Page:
Still Life with Two Dead Peacocks and a Girl takes its title from Rembrandt’s painting, a dark emblem of femininity, violence, and the viewer’s own troubled gaze. In Diane Seuss’s new collection, the notion of the still life is shattered and Rembrandt’s painting is presented across the book in pieces–details that hide more than they reveal until they’re assembled into a whole. With invention and irreverence, these poems escape gilded frames and overturn traditional representations of gender, class, and luxury. Instead, Seuss invites in the alienated, the washed-up, the ugly, and the freakish–the overlooked many of us who might more often stand in a Walmart parking lot than before the canvases of Pollock, O’Keeffe, and Rothko. Rendered with precision and profound empathy, this extraordinary gallery of lives in shards shows us that “our memories are local, acute, and unrelenting.”
Diane Seuss is the author of three previous poetry collections, including Four-Legged Girl, a finalist for the Pulitzer Prize, and Wolf Lake, White Gown Blown Open, winner of the Juniper Prize. She lives in Michigan.
Laura Kasischke is a poet and novelist whose fiction has been made into several feature-length films. Her book of poems, Space, in Chains, won the National Book Critics Circle Award. She currently teaches at the University of Michigan and lives in Chelsea, Michigan.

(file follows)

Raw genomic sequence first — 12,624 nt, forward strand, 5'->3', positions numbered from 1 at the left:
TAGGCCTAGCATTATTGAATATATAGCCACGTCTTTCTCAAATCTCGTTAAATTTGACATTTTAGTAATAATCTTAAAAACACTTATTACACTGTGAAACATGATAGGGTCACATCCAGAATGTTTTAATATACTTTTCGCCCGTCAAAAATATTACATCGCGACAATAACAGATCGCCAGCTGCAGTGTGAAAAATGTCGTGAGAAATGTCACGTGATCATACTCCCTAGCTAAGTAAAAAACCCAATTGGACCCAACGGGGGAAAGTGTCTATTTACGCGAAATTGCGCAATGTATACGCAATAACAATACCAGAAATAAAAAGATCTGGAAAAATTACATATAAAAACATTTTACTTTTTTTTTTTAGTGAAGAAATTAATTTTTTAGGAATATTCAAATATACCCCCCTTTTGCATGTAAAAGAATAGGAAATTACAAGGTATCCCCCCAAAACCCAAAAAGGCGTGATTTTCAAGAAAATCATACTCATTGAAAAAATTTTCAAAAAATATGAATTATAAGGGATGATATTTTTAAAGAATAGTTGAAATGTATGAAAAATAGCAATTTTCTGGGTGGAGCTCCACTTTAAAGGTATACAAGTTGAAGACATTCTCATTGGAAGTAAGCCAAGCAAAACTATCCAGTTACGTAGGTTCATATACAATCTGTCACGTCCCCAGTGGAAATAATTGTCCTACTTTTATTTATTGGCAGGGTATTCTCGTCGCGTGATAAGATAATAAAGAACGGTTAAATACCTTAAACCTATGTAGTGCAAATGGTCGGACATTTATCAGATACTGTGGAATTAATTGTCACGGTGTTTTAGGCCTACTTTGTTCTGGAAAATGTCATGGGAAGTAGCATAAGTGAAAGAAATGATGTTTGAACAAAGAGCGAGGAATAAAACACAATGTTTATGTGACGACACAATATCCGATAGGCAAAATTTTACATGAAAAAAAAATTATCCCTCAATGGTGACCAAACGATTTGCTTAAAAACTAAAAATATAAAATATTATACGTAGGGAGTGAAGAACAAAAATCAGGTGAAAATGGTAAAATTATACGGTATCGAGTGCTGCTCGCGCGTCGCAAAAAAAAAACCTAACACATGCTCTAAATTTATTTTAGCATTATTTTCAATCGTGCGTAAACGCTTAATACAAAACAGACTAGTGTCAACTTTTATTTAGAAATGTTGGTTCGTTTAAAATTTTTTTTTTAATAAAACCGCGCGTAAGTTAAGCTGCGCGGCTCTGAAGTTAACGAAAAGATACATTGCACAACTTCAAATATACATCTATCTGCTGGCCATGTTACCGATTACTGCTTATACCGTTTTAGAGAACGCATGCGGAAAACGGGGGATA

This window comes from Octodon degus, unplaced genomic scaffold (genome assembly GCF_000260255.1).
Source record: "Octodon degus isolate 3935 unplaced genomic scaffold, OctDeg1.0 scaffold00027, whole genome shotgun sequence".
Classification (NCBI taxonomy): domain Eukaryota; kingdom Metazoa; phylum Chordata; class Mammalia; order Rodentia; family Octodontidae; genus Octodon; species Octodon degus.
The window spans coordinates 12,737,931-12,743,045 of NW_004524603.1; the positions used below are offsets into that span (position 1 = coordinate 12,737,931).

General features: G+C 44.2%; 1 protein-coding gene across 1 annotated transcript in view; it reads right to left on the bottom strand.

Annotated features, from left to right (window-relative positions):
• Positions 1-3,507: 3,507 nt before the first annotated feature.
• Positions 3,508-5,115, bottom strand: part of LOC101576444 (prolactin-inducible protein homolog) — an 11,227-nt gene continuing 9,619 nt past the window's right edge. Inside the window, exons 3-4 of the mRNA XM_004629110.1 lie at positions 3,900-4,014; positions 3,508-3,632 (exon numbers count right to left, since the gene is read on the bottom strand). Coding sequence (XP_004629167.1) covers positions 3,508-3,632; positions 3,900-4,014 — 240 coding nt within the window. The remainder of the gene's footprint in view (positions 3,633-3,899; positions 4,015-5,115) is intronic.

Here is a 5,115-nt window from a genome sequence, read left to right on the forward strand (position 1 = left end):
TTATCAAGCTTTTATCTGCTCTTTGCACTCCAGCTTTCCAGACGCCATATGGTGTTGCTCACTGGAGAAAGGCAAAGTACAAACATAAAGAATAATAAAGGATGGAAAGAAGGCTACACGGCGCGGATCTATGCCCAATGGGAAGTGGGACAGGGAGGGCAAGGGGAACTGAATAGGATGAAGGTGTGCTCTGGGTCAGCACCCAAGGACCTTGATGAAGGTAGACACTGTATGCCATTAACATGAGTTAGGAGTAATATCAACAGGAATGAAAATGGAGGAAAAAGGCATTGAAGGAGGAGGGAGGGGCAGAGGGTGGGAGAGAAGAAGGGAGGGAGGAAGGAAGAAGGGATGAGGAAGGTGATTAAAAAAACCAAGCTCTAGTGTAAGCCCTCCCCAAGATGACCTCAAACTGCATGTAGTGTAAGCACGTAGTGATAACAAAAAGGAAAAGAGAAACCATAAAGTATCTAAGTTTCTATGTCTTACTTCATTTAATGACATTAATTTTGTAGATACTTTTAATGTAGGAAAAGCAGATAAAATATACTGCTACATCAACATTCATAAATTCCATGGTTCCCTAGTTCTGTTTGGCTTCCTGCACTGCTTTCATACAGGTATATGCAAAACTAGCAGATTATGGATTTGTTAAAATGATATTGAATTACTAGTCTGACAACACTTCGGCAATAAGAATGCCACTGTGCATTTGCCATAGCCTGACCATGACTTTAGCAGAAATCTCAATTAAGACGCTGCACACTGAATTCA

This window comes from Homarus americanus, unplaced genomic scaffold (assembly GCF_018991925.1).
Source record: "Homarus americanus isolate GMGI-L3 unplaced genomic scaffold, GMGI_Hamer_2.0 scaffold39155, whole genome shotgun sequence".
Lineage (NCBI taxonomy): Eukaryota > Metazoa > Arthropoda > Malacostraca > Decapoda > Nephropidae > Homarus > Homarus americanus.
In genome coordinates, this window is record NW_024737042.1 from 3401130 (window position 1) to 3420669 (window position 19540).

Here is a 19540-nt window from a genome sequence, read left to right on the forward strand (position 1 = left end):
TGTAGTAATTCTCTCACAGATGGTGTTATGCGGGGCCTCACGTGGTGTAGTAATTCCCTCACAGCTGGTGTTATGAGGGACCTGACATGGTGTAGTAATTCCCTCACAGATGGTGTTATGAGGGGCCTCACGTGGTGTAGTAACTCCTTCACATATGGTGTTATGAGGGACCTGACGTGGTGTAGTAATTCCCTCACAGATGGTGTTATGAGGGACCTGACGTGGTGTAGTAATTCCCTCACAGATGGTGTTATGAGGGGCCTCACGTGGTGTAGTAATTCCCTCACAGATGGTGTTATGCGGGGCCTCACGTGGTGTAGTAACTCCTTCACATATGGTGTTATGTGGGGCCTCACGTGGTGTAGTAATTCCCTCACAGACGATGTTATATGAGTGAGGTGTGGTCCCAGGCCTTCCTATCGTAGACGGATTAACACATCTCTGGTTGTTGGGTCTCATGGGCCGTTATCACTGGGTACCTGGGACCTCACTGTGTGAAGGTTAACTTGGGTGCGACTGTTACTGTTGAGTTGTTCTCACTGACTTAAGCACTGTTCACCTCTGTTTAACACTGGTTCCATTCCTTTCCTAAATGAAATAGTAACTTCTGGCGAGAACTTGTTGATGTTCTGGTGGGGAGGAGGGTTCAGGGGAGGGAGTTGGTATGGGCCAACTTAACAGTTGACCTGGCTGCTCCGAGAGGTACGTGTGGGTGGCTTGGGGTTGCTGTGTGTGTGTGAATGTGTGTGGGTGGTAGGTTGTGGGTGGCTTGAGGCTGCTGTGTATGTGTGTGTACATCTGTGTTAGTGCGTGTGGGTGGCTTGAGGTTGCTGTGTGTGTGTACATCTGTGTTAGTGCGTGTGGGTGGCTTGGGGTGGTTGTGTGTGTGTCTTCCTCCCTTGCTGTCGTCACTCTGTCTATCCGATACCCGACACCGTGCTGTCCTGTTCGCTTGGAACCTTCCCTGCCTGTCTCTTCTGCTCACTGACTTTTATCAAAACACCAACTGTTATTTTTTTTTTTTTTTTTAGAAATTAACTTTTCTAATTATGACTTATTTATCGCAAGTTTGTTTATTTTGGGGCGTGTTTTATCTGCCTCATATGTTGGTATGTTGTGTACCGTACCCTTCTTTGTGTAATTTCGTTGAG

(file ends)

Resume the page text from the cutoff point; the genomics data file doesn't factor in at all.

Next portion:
Join us for a celebration of authors, books, art, and bratwurst.
Booktoberfest will feature industry experts from around the country, offering advice and insight for authors, as well as fun and educational activities for the whole family.
Authors can even pitch their books to a panel of experts for a chance to win a publishing package from Thomson-Shore! (Must sign up for the pitch contest ahead of time by visiting thomsonshore.com/booktoberfest.)
Enjoy a day of music, food, and fun, while learning about the ever-changing world of publishing and bookmaking. A portion of proceeds will benefit 826 Michigan.
A startlingly beautiful debut, Half Gods brings together the exiled, the disappeared, the seekers. Following the fractured origins and destines of two brothers named after demigods from the ancient epic the Mahabharata, we meet a family struggling with the reverberations of the past in their lives. These ten interlinked stories redraw the map of our world in surprising ways: following an act of violence, a baby girl is renamed after a Hindu goddess but raised as a Muslim; a lonely butcher from Angola finds solace in a family of refugees in New Jersey; a gentle entomologist, in Sri Lanka, discovers unexpected reserves of courage while searching for his missing son.
By turns heartbreaking and fiercely inventive, Half Gods reveals with sharp clarity the ways that parents, children, and friends act as unknowing mirrors to each other, revealing in their all-too human weaknesses, hopes, and sorrows a connection to the divine.
Akil Kumarasamy is a writer from New Jersey. Her fiction has appeared in Harper’s Magazine, American Short Fiction, Boston Review, and elsewhere. She received her MFA from the University of Michigan and has been a fiction fellow at the Fine Arts Work Center in Provincetown and the University of East Anglia. Half Gods is her first book.